My perfect Botswana is where women and children and the vulnerable groups of society feel safe and secure to exist without being made to feel like less of citizens”.

Magdalene Mathiba – Madibela “Rape is prevalent in Botswana with chilling statistics. Despite the glaring situation of GBV in Botswana, rape culture is rife with increasing situations of victim blaming, trivialising rape, and silencing or threatening victims. In Botswana we still witness patriarchal tendencies that perpetuate objectification of women’s bodies.

GENDER SPECIALIST: Magdalene Mathiba-Madibela

As a nation we have to redefine masculinity and NEVER allow negative stereotypes that perpetuate violence against women and children to shape our culture or actions. Men must never assume consent.

No means NO! Sex without consent is RAPE, period! As a nation we must ALL unapologetically condemn any form of violence without BUTs! Speak Out if you hear or see someone making an offensive joke, blaming victims or trivializing rape- condemn and correct them.

Botswana must strengthen the criminal justice system to be more responsive including addressing emotional, psychological and legal needs of victims, protection of victims in the criminal justice system and effective sentencing of perpetrators. Initiatives and programmes to protect the rape victims and witnesses must be established as a matter of urgency.

The men folk in our society must play a greater role as change agents to STOP rape.”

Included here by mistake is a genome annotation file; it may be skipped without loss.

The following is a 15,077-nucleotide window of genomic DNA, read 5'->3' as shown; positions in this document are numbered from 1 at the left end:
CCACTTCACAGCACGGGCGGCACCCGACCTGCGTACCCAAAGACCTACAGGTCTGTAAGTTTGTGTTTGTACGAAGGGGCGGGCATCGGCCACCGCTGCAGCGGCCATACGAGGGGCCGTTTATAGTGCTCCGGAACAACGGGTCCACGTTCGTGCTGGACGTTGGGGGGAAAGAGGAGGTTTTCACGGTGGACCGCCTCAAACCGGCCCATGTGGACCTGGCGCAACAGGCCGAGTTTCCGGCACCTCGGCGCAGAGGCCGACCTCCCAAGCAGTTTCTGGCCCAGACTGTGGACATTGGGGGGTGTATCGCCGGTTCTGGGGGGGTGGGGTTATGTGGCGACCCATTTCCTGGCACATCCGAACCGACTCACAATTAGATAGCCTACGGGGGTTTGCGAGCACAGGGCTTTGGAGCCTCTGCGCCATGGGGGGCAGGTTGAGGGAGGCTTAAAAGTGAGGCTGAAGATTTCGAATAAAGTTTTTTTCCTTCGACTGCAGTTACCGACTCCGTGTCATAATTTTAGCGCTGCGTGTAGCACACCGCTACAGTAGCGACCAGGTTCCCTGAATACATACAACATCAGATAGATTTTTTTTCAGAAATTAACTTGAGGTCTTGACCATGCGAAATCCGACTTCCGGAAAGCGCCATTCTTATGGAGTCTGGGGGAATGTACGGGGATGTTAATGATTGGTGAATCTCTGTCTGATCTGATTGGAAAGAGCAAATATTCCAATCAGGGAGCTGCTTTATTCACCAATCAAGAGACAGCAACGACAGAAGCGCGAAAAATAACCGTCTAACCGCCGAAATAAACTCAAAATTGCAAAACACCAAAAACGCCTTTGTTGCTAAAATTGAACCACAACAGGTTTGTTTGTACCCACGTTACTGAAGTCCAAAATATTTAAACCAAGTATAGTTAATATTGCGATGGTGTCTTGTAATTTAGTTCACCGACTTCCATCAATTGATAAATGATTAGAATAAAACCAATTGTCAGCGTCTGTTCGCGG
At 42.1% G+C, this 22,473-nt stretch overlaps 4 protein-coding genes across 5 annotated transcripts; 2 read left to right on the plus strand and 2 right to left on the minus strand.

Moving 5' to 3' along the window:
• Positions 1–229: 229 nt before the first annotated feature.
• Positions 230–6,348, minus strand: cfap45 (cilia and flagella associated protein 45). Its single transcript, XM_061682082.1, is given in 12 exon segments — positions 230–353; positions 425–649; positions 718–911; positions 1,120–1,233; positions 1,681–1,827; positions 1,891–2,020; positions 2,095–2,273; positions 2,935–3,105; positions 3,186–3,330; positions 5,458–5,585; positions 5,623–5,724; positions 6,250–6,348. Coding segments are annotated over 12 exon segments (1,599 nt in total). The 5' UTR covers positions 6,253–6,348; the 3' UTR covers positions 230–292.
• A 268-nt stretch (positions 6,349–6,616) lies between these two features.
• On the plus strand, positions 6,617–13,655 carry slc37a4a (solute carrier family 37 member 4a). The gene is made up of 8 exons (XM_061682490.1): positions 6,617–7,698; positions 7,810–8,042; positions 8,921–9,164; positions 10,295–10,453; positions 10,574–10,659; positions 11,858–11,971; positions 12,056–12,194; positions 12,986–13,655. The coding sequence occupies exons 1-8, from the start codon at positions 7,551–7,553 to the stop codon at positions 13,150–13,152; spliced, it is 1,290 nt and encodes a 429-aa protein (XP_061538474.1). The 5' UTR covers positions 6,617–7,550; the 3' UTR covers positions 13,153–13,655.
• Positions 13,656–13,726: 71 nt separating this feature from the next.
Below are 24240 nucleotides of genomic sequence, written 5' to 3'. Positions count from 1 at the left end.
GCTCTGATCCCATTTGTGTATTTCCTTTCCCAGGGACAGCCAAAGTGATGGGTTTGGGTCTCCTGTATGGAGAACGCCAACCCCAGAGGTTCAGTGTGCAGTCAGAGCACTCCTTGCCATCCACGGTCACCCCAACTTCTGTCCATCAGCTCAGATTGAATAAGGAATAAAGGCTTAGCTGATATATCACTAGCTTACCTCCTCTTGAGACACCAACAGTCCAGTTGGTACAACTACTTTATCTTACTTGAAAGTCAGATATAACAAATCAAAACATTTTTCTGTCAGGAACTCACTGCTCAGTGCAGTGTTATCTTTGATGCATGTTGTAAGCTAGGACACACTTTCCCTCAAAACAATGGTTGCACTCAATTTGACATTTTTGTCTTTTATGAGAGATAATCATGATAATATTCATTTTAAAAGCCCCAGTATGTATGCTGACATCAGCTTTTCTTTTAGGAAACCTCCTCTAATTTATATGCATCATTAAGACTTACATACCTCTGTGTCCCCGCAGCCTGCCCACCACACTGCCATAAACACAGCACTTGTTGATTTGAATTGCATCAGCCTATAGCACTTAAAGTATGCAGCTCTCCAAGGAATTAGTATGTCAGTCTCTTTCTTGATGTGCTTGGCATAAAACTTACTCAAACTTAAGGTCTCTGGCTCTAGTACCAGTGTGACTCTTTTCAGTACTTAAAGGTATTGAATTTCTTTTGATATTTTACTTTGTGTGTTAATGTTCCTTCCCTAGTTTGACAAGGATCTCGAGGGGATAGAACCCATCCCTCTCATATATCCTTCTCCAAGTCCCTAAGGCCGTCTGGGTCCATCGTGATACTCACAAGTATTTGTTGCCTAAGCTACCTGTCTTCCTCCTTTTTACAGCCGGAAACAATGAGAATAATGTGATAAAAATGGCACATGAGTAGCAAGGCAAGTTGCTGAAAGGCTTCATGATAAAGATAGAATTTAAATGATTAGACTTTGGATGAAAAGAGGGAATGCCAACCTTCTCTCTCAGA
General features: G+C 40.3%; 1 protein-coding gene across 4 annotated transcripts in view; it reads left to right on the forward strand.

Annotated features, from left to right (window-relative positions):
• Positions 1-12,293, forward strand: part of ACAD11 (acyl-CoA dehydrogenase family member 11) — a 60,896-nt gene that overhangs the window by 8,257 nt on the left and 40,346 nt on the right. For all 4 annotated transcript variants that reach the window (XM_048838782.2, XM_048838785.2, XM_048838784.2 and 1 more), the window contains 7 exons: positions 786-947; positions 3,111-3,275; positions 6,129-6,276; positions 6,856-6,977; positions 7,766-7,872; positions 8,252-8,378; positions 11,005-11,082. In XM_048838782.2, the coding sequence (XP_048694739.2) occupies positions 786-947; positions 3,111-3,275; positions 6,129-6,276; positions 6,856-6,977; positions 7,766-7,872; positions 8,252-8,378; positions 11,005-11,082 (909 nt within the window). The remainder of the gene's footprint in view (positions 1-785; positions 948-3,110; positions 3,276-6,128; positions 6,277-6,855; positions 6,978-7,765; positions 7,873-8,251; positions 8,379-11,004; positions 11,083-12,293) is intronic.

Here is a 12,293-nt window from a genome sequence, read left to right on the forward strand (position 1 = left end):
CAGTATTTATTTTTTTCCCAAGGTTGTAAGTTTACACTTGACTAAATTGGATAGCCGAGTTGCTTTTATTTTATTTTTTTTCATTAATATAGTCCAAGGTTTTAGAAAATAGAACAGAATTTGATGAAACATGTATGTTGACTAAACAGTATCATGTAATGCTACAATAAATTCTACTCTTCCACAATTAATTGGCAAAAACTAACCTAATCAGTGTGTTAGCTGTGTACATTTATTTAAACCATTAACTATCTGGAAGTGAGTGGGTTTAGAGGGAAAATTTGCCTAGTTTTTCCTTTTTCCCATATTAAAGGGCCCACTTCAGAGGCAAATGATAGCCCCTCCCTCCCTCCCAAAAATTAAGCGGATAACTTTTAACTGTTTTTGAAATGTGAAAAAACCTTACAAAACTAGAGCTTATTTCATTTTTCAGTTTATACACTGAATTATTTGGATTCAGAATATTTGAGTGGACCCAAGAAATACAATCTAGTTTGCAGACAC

Lesego Nchunga – Mokaila “As a society we need to prioritize the need to redefine masculinity.

“Patriarchy leads to toxic masculinity, which is the actual root of many of the problems. Masculinity’s general association with dominance and authority makes it more susceptible to violent and aggressive outbursts against those perceived as weaker. Consent is at the core of sexual abuse prevention. A no should be heard, respected, not questioned nor negotiated. This has to be taught to young and old people alike. Another key point is holding those who deal with rape reports accountable. Stigma and double victimization leads to unreported cases. The police and social welfare establishments need to be adequately equipped and trained to assist victims. The media should ethically report on abuse issues with a view to accord the survivor dignity.

CIVIL SOCIETY ATTORNEY: Lesego Nchunga-Mokaila

We must hold our media to higher standards as sources of information for the community.

In addition we need to condemn those that publicly claim to be against rape and abuse, and yet fail to hold themselves and those around them accountable and responsible. It is never the victim’s choice to be raped. But it is ALWAYS the rapist’s choice to commit the crime of rape.

I want to live in a Botswana in which I don’t question all males. One in which I am sure that I am safe, no matter where I am.

A Botswana where my leaders, when faced by the national crisis that rape is becoming, don’t chant, “we have to do something” as if it is a mantra, but leaders who capacitate units tasked with response to rape and violence against women in similar ways as anti poaching.